What are the different types of AAC?
The user relies on his/her body to convey messages. Examples include gestures, body language, and/or sign language.
The user relies on tools or equipment in addition to his/her body. These methods range from simple picture communication books to high-tech communication devices (speech generating devices), which may include communication apps designed for use on tablet devices.
How do I know if AAC is right for my child/loved one?
AAC might be a good option for your child/loved one if he/she presents with a severe expressive communication impairment that interferes with or prevents with development and use of oral language. An SLP who is trained in AAC will help you explore the options available and decide if AAC is a viable choice.
Augmentative/Alternative Communication is a great option to allow individual’s with communication disabilities the opportunity to communicate his/her thoughts/wants/needs. It does not have to take the place of oral speech, but can be used to augment existing speech or aid in communication as oral speech develops. If you wonder if your child/loved one is a good candidate for AAC, please do not hesitate to contact a local SLP to discuss the options that are available!
To schedule a screening or assessment please contact Golden Speech Therapy today.
Golden Speech Therapy
Suzanne Golden, M.S., CCC-SLP
We love trying new spins on old favorites and we are always looking for ways to make meal time a little fun! We decided to slice up some of our fresh apples that Grandy (my grandmother and Tiny One's great grandmother) had picked herself from an orchard this season.
We sliced up 2 apples into flat circles and then dipped each one in the pancake batter we had prepared. Then put them on the skillet and cook them up. The heat will soften the apple and they will be coated in a nice pancake batter. Sprinkle a little cinnamon and sugar (or brown sugar) on top as they finish cooking and then top with some butter and serve them up! The kids will enjoy this special pancake treat plus it will help you get rid of some of those bushels of apples you have laying around! Enjoy!
I was given the opportunity to receive a review copy of the book My Twins' First Halloween in exchange for an honest review. I was excited to take a look at this book which was as we were recently blessed with two new bundles of joy this past year. The book was written by a child who is now a teenager and was written from her 5 year old perspective. I think it is great to encourage early literacy and publishing skills as it encourages the skills to flourish as they grow.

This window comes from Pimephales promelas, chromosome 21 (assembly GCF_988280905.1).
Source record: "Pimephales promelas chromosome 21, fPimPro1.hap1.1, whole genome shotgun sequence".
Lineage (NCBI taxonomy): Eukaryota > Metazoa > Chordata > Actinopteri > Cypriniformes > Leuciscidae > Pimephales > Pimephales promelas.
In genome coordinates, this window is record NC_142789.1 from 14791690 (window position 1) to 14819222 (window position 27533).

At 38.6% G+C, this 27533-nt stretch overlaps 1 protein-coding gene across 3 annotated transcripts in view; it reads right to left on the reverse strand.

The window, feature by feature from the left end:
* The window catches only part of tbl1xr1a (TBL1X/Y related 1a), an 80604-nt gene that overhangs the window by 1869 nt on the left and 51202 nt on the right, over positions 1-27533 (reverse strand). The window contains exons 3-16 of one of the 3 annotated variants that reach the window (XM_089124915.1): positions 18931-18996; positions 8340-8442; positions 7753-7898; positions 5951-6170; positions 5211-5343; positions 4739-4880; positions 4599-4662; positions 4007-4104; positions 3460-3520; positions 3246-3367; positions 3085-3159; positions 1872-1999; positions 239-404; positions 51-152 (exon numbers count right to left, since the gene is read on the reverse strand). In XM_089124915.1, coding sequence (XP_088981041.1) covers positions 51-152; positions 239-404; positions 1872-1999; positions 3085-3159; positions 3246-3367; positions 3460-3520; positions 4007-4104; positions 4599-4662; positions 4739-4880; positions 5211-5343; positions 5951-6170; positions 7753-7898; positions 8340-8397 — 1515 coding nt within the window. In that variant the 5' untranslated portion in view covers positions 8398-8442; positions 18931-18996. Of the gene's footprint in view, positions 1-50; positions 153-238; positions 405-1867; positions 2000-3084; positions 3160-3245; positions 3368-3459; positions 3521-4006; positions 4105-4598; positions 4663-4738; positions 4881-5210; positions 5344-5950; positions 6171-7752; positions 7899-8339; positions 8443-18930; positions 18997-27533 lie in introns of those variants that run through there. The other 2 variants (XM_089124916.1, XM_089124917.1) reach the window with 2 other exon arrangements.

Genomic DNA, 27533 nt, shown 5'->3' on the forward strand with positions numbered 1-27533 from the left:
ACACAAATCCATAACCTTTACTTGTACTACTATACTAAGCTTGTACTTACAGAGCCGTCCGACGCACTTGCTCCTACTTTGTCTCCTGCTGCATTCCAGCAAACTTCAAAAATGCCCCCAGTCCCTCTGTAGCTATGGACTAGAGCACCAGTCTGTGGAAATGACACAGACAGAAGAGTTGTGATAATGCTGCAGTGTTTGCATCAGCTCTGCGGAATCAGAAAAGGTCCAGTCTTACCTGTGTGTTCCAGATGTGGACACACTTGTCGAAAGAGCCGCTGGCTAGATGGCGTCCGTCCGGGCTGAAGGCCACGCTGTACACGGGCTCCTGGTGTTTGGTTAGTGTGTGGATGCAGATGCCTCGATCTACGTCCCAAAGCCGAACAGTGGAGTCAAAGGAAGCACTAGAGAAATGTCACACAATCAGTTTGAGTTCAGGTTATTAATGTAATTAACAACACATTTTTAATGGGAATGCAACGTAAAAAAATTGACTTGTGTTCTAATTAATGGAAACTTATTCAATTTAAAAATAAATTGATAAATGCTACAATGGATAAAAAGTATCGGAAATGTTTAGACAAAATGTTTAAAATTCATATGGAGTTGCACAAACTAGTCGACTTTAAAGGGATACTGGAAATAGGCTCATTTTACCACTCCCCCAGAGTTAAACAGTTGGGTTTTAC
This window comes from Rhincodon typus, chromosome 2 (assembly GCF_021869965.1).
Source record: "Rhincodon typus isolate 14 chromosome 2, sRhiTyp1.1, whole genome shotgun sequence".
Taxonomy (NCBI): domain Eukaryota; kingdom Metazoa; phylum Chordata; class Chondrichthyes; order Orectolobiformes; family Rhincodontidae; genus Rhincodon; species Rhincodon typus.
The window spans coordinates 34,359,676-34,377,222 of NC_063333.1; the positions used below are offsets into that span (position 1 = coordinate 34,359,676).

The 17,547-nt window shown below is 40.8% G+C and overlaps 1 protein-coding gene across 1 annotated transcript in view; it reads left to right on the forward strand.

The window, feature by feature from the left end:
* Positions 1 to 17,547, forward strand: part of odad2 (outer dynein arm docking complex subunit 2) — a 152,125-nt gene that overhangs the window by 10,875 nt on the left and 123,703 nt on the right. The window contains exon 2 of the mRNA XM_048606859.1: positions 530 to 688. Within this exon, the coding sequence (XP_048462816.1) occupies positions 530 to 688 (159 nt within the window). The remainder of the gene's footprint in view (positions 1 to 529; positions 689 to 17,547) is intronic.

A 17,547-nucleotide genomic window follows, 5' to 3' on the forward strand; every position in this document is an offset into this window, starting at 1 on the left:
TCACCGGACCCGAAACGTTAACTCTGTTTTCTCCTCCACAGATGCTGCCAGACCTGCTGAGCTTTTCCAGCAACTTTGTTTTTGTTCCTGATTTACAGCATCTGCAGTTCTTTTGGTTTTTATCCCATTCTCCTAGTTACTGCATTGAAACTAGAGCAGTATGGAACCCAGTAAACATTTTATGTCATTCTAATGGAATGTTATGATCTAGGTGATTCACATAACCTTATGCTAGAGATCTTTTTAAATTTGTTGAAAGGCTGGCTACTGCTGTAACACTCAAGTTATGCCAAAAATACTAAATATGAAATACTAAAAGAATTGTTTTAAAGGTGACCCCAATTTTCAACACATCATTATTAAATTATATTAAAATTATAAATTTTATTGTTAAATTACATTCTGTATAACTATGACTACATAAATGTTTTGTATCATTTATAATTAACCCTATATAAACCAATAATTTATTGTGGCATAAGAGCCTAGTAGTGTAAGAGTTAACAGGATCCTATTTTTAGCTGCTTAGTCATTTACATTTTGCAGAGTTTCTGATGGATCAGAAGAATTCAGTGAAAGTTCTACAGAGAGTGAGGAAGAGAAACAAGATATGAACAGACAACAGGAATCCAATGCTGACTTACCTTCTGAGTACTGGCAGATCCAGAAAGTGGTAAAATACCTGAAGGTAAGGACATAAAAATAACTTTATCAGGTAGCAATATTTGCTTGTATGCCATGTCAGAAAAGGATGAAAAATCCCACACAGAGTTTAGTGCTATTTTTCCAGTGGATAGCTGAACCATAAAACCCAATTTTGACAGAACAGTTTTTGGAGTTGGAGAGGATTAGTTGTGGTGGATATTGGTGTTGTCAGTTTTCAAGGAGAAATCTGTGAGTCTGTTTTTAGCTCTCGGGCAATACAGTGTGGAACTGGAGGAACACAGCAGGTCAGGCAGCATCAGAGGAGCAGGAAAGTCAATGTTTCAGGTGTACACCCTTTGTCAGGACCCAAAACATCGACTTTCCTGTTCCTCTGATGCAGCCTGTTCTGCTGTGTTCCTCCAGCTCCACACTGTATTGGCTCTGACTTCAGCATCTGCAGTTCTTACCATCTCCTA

My 4-year-old enjoyed the fun illustrations and family-centered Halloween theme as 5-year-old Paris Morris highlights her favorite Halloween activities, both classic and unique. This book however won't prep a little one for their own twins' first Halloween as Paris's twins appear to be three years old. There is a a strange plug in the middle of the book for Ghiradelli chocolate given to the children right before they leave to go trick or treating. I think it would have been fine to just indicate it was good chocolate instead redundant that it was "Ghiradelli... the good stuff". Still, with no big scares, Paris is fun and shows that the very best costumes don't always come from a store. A Paris pumpkin-carving template is also included which is a fun activity. It is the 8th book in a series by teen author Paris Morris. Paris and the twin adventures for Halloween were vibrant and in a few years we will have to dig this book out again when the twins are older and can appreciate the book and illustrations with big sister. Until then Happy Reading!
I received one or more of the products mentioned above for free using Tomoson.com. Regardless, I only recommend products or services I use personally and believe will be good for my readers.